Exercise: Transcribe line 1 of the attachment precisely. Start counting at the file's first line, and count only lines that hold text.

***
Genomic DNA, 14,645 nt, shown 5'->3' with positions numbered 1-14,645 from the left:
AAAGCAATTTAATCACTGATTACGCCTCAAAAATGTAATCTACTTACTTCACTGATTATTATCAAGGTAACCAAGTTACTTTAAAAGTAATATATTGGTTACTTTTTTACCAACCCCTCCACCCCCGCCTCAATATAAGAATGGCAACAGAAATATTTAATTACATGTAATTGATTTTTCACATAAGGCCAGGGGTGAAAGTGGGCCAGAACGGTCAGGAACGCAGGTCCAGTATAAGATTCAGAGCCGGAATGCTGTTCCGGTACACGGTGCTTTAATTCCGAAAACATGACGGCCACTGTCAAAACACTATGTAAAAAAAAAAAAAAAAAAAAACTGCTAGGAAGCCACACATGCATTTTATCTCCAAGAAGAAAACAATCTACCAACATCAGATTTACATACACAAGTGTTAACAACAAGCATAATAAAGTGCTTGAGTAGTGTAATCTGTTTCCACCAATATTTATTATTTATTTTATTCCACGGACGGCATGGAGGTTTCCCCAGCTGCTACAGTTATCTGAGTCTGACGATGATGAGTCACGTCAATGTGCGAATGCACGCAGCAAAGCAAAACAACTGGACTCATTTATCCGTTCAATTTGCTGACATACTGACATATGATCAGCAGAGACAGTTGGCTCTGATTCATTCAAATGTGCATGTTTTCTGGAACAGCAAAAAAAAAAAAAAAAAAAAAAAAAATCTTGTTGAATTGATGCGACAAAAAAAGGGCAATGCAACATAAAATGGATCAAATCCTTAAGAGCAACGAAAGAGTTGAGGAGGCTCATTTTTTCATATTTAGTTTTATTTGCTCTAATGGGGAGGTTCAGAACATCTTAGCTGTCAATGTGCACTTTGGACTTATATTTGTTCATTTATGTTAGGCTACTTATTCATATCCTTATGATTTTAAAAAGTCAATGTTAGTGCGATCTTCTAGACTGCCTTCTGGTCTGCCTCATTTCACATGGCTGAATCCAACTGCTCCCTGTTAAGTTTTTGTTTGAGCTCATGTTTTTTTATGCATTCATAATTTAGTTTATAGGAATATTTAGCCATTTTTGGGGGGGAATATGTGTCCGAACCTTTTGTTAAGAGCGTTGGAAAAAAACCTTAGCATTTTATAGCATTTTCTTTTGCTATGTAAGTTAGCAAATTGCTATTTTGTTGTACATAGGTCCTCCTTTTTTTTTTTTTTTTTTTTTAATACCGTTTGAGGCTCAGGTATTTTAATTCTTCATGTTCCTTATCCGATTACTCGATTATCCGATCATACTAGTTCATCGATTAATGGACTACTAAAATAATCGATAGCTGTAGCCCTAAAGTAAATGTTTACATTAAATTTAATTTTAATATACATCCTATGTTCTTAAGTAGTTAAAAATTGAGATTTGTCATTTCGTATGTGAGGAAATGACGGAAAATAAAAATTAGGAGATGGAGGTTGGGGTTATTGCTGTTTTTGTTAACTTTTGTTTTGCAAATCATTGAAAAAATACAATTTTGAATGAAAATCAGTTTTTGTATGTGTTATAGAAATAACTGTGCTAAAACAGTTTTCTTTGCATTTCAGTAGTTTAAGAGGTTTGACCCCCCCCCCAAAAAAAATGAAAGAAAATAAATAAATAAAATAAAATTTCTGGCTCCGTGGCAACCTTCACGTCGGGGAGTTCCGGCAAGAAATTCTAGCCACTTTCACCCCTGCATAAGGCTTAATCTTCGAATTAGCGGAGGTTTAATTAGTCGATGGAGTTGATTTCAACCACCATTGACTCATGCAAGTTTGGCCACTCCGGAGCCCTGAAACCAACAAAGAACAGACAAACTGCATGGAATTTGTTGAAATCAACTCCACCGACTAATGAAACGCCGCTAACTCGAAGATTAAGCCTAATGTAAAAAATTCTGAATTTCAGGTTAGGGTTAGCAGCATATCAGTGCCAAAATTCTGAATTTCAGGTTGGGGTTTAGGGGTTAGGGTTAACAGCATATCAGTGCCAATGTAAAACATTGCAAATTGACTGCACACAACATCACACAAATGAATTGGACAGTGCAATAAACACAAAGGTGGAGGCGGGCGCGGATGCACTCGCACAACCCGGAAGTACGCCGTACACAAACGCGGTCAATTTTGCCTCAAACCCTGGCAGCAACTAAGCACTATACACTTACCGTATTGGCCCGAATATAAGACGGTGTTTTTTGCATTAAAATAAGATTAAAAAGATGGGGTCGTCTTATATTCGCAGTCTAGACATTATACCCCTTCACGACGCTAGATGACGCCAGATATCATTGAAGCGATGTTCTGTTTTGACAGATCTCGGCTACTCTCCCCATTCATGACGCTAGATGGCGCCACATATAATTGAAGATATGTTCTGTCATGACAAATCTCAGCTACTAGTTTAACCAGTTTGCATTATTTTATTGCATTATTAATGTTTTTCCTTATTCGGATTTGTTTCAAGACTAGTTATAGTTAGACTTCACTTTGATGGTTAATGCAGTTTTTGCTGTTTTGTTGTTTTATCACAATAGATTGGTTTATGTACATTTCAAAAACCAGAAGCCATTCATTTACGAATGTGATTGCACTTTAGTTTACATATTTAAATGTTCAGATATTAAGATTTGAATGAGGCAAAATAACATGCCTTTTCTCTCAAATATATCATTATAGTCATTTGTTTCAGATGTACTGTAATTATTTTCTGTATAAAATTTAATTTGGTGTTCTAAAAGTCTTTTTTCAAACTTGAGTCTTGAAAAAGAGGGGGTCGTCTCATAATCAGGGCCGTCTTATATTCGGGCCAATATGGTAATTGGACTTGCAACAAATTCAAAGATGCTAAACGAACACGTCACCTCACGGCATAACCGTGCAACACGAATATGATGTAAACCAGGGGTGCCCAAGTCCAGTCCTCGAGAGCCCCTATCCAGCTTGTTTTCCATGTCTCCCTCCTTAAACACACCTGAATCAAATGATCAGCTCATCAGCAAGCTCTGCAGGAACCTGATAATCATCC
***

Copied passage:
Genomic DNA, 14,645 nt, shown 5'->3' with positions numbered 1-14,645 from the left: